Services made flesh: 10 weird – and not so weird – "avatar" gadgets

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The dawn of the 21st century brought us a problem: we had lots of data, but no real way to bring that data into the real world. We could feasibly lug laptops and phones around, but did they ever do exactly what we needed them to do? Don’t answer that.

Manufacturers, in their wisdom, decided to do something about it and so devices like the Peek – for email – and the CueCat – for nothing – were born. Here’s a look at ten ‘avatar’ gadgets, gadgets that brought a web service into the real world, for better or worse.

Twitterpeek – We should be nicer to the Twitterpeek. This standalone device, designed specifically for Twittering, mirroring our own obsession with the microblogging service and, if anything, we willed it into existence with our collective desires for always-on Twitter. Does it work? Eh. Is it a good idea? Eh. Is it for us? Probably not, but what do I know?

Peek Pronto – Now this makes a little more sense. The Peek Pronto is an email-only device. It’s great for business owners who want to give on-the-go email access to their employees without spending hundreds on monthly cellphone charges. The company, in fact, is reaching profitability so all our bellyaching isn’t hurting the company’s bottom line. The Peek Pronto costs $299 for unlimited email, a pretty good deal.


Kindle – The one real success story in this list. Kindles bring Amazon’s electronic book store to a hand-held device. It’s so popular, in fact, that everyone and their dog is getting in on the act. It’s an avatar device simply because it enables offline access to Amazon content.


Nook – This is supposed to be the Kindle on steroids. This is odd because B&N isn’t quite the name synonymous with online book-selling so what they’ve done is a double-reverse Lutz avatarization of their product. They created a device to showcase their web offerings and are now tooling up web offerings for the device.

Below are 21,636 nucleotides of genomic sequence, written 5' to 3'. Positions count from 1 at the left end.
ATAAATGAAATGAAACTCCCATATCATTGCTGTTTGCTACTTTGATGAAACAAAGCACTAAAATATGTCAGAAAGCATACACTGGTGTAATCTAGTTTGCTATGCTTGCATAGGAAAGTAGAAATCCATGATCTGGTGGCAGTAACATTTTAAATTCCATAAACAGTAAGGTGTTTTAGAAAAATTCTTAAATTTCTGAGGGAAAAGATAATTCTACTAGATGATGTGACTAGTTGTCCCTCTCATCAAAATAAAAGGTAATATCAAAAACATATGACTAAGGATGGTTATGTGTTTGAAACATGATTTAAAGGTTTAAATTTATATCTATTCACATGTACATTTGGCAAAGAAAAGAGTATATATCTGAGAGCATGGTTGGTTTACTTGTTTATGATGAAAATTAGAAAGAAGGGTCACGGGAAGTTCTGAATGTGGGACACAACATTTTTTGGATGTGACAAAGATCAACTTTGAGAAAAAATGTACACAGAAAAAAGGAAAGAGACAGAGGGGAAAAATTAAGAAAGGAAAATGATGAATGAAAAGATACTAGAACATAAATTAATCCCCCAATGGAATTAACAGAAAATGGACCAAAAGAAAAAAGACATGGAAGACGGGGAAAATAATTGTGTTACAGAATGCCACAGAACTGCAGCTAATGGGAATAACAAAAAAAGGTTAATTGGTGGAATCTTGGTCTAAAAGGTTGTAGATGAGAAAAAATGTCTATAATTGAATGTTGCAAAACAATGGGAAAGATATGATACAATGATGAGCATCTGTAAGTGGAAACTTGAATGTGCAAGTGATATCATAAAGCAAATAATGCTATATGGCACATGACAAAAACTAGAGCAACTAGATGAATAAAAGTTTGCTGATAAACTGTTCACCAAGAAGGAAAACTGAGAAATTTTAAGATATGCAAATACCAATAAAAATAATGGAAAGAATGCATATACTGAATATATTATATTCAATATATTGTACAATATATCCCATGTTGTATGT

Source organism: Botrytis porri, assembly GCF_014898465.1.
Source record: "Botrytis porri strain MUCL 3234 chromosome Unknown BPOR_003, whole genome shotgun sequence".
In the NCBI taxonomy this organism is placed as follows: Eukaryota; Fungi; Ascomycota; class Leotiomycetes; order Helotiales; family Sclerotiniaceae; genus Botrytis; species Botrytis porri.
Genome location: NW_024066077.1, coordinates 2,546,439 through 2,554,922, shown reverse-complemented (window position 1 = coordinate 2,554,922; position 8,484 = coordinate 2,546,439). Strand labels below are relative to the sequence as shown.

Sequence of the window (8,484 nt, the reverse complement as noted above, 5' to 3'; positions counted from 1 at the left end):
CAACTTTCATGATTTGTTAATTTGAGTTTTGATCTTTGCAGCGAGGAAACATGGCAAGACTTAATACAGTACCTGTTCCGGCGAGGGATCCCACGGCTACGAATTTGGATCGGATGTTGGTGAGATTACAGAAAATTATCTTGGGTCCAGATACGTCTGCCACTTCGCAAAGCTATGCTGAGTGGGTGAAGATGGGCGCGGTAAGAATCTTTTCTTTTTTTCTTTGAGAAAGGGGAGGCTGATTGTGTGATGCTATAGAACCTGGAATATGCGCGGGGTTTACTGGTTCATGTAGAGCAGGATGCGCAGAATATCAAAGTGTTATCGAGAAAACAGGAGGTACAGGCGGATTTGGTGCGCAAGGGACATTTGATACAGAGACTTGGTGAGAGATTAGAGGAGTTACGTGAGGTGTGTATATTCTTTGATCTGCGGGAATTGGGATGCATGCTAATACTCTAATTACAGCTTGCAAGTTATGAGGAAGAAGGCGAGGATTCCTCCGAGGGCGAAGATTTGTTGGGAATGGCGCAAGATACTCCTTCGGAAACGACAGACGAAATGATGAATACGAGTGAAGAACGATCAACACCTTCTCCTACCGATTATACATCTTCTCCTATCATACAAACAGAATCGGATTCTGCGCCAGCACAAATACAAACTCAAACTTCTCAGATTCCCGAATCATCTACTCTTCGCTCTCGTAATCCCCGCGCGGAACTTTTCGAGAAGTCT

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Zipit – I popped over to the Zipit website and discovered that they’re actually still making these things! Zipit is basically an IM/SMS-only device that costs $49 and lets you send IMs, listen to music, and look at pictures over Wi-Fi. It’s for kids, obviously, and after the initial purchase it costs $29 a year for unlimited text messages and IM messaging. Kind of a good idea if you want to keep your wee ones from dumping a few grand on SMS messages.
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IMfree – Now this is a blast from the past: the IMFree. It’s basically like the Zipit, but primitive. It is probably one of the first avatar devices out there with an actual useful purpose.

Augmented Reality Toys – Augmented reality creates ‘holograms’ on your PC screen when your webcam sees a special bar code. This is sort of a reverse-avatar situation where the physical device unlocks on-screen content. Expect to see more of these but Avatar seems to be going whole-hog on these.

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ASellerTool and other bar code scanners – Devices like this abomination promise to allow offline pricing of various items like wine, books, and media. Useful for flea markets and the obsessive.


Wikireader – Dream: Hey! Why don’t we stuff an ever-changing information source on a device! Let’s call it the Wikireader! We’ll be rich!
Reality: This thing is a waste of plastic.

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Cuecat – The winner of the dumbest avatar device is the Cuecat, a silly bar code reader that was supposed to bring online content to magazines. You’d plug in your Cuecat and scan magazines as you read them. Sadly, even back in 1999, reading your magazines by your PC was a bit silly. The company went belly up and now the Cuecat is remembered as one of the most ridiculous examples of dot-com hubris ever.

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